“King Raza Shah ruled the country. The Shah was a brutal monarch. He
was against freedom of expression and Iran was a country which was
suffocated. My father was a professor, who was ideologically inclined
towards communism. He was among those critical of King Raza Shah‘s
policies particularly the friendly relations with imperialist powers, the
purchase of weapons and many other domestic issues”, Iranian born
lawyer Ali Raza says as he starts his tale of the conditions forcing him
to leave for Germany. “Before the Islamic revolution, communists and
people of other political parties gathered against the regime. My father
was arrested although he was released when the Shah was ousted. Then,
it was Imam Khomeini who took Iran from bad to worse and introduced
strict religious laws. Unfortunately, the so-called Islamic Iran didn’t work
for social upliftment, but for the spiritual!”

“For example, if someone said that Imam Khomeini‘s image appeared
on the moon, the majority would nod their heads in assent”, he smiles.
“Logic, science, the ancient cultural heritage of educated Iranians, diminished more and more daily. When the atmosphere became unbearable for rational people, they started to protest and, as was to be expected.

my father was arrested again and sent to prison for 15 years. This was the
beginning of a bleak, dark time for the family”, Raza informs me.
Raza is a liberal man now living in Berlin. He believes in the freedom of
expression and the democratic system. “Our close relatives and other
family friends stopped visiting us because we were a communist family.
My mother was truly wise and the wife of an educated man. Despite all
the hurdles and the tough financial times, she let us complete our education.” Raza looks proud and adds:

“Those hard times changed us and made us strong and determined to win the race of life and that’s why my confidence is as high as the sky. With the passage of time, I grew up and
got my education at Mashhad University and after I finished studying, I
converted from Islam to Christianity. This decision made my very good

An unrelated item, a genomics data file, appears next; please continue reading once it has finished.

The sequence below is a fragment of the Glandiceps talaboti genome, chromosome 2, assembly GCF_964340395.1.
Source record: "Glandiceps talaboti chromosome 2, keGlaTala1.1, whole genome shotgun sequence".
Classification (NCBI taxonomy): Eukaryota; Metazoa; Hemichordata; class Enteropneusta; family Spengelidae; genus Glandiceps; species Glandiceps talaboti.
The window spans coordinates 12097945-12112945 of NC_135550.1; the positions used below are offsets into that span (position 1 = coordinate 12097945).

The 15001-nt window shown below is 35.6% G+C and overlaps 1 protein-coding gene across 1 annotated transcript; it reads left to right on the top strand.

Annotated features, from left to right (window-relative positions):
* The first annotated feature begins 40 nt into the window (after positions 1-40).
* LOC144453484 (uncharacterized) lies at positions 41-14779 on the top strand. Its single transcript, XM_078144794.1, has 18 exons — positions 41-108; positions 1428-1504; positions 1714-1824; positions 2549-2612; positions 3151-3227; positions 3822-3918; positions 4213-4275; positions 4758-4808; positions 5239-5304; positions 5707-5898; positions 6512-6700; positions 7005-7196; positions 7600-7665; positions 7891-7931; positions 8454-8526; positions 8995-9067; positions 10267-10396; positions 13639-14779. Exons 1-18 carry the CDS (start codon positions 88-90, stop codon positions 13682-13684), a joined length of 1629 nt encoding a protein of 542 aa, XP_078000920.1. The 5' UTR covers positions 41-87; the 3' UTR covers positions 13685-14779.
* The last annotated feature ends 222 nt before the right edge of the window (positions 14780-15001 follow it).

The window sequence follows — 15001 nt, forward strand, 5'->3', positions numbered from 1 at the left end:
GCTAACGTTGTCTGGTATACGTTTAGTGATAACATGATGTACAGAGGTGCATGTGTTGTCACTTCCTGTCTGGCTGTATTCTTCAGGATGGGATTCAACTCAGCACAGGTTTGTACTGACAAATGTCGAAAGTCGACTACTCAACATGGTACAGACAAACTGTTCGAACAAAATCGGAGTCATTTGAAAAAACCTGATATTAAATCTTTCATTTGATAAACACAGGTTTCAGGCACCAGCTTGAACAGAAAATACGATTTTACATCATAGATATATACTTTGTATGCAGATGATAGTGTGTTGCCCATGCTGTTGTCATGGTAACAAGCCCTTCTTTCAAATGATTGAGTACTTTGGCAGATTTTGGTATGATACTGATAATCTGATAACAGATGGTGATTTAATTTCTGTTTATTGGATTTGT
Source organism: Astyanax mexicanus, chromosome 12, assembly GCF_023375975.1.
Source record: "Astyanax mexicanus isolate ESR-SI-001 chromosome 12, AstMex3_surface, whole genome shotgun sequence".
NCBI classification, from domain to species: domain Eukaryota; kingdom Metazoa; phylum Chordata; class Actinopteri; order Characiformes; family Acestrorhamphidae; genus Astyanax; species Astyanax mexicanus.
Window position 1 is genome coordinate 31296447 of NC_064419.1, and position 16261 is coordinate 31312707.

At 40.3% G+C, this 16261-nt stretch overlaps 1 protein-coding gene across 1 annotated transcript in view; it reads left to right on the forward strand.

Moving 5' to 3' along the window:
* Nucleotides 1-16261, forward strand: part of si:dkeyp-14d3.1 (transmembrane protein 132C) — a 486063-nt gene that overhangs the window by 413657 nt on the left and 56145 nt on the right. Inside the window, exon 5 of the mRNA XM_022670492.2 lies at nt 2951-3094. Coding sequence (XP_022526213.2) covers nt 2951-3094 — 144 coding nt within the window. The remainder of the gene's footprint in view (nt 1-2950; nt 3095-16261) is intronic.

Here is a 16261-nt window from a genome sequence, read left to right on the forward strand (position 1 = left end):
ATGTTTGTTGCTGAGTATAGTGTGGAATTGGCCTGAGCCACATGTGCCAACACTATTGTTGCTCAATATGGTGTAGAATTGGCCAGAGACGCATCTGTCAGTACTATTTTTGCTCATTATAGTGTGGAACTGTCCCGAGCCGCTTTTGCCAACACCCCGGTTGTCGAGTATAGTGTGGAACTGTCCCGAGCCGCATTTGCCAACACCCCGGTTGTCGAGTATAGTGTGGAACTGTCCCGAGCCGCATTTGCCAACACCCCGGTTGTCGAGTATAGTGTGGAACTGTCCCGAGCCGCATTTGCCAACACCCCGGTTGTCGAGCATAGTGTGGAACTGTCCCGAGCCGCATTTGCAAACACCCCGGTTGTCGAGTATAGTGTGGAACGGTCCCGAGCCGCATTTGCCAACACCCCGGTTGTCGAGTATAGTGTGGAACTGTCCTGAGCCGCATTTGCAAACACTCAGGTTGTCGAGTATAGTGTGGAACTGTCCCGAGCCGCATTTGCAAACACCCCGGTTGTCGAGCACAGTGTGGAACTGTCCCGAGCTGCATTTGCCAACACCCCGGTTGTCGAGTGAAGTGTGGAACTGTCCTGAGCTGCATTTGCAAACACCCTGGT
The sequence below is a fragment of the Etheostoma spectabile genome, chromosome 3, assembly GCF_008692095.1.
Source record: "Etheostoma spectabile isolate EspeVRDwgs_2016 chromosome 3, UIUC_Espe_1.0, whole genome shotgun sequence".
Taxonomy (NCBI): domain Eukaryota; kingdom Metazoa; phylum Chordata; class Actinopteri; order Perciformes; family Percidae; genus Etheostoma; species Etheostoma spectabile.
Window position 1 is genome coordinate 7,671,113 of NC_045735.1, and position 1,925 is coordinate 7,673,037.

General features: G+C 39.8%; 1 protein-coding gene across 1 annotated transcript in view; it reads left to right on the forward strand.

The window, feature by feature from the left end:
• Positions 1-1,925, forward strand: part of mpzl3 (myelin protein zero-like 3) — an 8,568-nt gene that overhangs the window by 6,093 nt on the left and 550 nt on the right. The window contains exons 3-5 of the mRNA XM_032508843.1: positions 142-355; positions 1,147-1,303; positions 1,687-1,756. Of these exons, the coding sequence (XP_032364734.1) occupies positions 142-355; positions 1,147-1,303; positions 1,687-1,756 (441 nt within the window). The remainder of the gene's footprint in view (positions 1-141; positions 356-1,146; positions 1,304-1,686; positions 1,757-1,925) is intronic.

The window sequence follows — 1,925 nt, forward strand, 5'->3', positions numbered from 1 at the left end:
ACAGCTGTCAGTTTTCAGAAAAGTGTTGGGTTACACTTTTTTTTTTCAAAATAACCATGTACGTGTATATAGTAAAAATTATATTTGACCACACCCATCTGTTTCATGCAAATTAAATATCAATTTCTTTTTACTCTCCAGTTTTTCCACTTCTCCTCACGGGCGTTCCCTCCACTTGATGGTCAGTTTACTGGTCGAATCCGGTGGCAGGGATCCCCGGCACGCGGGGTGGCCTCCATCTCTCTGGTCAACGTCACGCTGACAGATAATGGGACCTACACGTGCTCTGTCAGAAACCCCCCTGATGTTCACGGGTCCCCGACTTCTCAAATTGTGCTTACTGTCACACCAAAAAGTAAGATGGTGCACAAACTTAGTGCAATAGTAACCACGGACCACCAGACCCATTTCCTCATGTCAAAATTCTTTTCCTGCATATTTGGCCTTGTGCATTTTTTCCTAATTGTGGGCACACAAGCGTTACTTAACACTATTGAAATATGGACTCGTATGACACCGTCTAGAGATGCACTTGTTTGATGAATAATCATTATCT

friends furious. In Islam it is called Murtad and punished by hanging. This
was another very tough time for me but in the end, I convinced some of my friends and told them that religion is a private matter, so let me deal with it. But I did not feel at ease in Iran. I was scared too.”
“In 2018, in Mashhad province people came out onto the streets and
demonstrated against the Iranian government for interfering in the af –
fairs of neighbouring countries”, Raza goes on, “The reason for the pro –
tests was this claim, but the youth also demanded job opportunities and
freedom, too. Although it was a peaceful protest, I got to hear that I was
on the radar of fundamentalists and that they could attack me any time.”
As he recalls, Raza automatically looks to both sides as if looking for
someone. It shows the invisible fear at the back of Ali Raza‘s mind. “Iran
is once again a suffocating country for educated and liberal minds and
even inside one‘s home no one can arrange a party of friends to chat,
dance and enjoy their lives.”
“Police perform moral policing instead of searching for criminals. The
state deliberately interferes in tax payers’ lives, one lives in a social cage
in Iran.” When Raza realised that his life was in danger in his homeland he
fled to Germany. “This country is good for my soul. I enjoy freedom in all
aspects of my life”, he declares happily, “Life in Iran is hell and in Germany it is paradise!” Raza wants to be a football coach in the future. When he
was a child, he couldn‘t afford football boots, so this is a dream he wants
to make reality now he is in Germany. He is pretty optimistic about the
chance of a liberal future in Iran: “The youth won‘t comprise on their freedom and privacy. Education has given them the knowledge of their right
to demand their democratic and human rights from the state. Although
life is very limited due to strict, so called religious laws. I am hopeful that
Iran will soon be a democratic nation and the inhabitants will be able to
enjoy life.

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